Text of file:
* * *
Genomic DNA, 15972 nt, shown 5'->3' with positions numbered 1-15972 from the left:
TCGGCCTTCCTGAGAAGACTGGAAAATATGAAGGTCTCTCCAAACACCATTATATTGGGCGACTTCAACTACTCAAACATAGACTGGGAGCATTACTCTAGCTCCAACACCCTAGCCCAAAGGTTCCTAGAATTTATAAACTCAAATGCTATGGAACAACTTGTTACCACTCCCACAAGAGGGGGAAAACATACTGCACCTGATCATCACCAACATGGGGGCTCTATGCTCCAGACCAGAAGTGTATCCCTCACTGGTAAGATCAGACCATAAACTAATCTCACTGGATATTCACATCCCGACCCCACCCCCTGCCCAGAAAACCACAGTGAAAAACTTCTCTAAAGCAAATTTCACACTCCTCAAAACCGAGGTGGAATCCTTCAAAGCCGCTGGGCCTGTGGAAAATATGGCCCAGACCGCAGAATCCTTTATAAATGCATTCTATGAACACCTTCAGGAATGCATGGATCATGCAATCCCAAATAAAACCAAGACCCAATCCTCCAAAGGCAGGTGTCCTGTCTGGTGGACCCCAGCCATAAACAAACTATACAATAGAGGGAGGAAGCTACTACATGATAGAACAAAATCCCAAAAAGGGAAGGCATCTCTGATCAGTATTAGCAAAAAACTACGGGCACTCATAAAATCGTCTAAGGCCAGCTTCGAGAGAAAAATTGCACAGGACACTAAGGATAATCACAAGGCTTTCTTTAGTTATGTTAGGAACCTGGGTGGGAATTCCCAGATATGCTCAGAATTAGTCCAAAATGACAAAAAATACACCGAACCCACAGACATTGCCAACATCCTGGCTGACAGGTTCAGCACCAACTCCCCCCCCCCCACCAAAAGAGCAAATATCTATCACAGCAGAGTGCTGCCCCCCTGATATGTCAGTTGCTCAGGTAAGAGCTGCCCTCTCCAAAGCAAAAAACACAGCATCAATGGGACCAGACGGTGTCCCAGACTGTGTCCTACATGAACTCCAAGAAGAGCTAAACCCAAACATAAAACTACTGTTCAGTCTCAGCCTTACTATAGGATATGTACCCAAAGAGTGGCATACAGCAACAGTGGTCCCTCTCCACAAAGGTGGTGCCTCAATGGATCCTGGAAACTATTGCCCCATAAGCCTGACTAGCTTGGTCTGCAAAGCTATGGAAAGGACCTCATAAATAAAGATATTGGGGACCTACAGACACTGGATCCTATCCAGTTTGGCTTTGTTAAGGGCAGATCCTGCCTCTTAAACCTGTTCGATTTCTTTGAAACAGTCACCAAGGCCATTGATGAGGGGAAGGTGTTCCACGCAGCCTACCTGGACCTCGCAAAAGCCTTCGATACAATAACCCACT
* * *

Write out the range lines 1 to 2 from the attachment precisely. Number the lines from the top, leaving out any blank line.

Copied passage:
Genomic DNA, 15972 nt, shown 5'->3' with positions numbered 1-15972 from the left:
TCGGCCTTCCTGAGAAGACTGGAAAATATGAAGGTCTCTCCAAACACCATTATATTGGGCGACTTCAACTACTCAAACATAGACTGGGAGCATTACTCTAGCTCCAACACCCTAGCCCAAAGGTTCCTAGAATTTATAAACTCAAATGCTATGGAACAACTTGTTACCACTCCCACAAGAGGGGGAAAACATACTGCACCTGATCATCACCAACATGGGGGCTCTATGCTCCAGACCAGAAGTGTATCCCTCACTGGTAAGATCAGACCATAAACTAATCTCACTGGATATTCACATCCCGACCCCACCCCCTGCCCAGAAAACCACAGTGAAAAACTTCTCTAAAGCAAATTTCACACTCCTCAAAACCGAGGTGGAATCCTTCAAAGCCGCTGGGCCTGTGGAAAATATGGCCCAGACCGCAGAATCCTTTATAAATGCATTCTATGAACACCTTCAGGAATGCATGGATCATGCAATCCCAAATAAAACCAAGACCCAATCCTCCAAAGGCAGGTGTCCTGTCTGGTGGACCCCAGCCATAAACAAACTATACAATAGAGGGAGGAAGCTACTACATGATAGAACAAAATCCCAAAAAGGGAAGGCATCTCTGATCAGTATTAGCAAAAAACTACGGGCACTCATAAAATCGTCTAAGGCCAGCTTCGAGAGAAAAATTGCACAGGACACTAAGGATAATCACAAGGCTTTCTTTAGTTATGTTAGGAACCTGGGTGGGAATTCCCAGATATGCTCAGAATTAGTCCAAAATGACAAAAAATACACCGAACCCACAGACATTGCCAACATCCTGGCTGACAGGTTCAGCACCAACTCCCCCCCCCCCACCAAAAGAGCAAATATCTATCACAGCAGAGTGCTGCCCCCCTGATATGTCAGTTGCTCAGGTAAGAGCTGCCCTCTCCAAAGCAAAAAACACAGCATCAATGGGACCAGACGGTGTCCCAGACTGTGTCCTACATGAACTCCAAGAAGAGCTAAACCCAAACATAAAACTACTGTTCAGTCTCAGCCTTACTATAGGATATGTACCCAAAGAGTGGCATACAGCAACAGTGGTCCCTCTCCACAAAGGTGGTGCCTCAATGGATCCTGGAAACTATTGCCCCATAAGCCTGACTAGCTTGGTCTGCAAAGCTATGGAAAGGACCTCATAAATAAAGATATTGGGGACCTACAGACACTGGATCCTATCCAGTTTGGCTTTGTTAAGGGCAGATCCTGCCTCTTAAACCTGTTCGATTTCTTTGAAACAGTCACCAAGGCCATTGATGAGGGGAAGGTGTTCCACGCAGCCTACCTGGACCTCGCAAAAGCCTTCGATACAATAACCCACT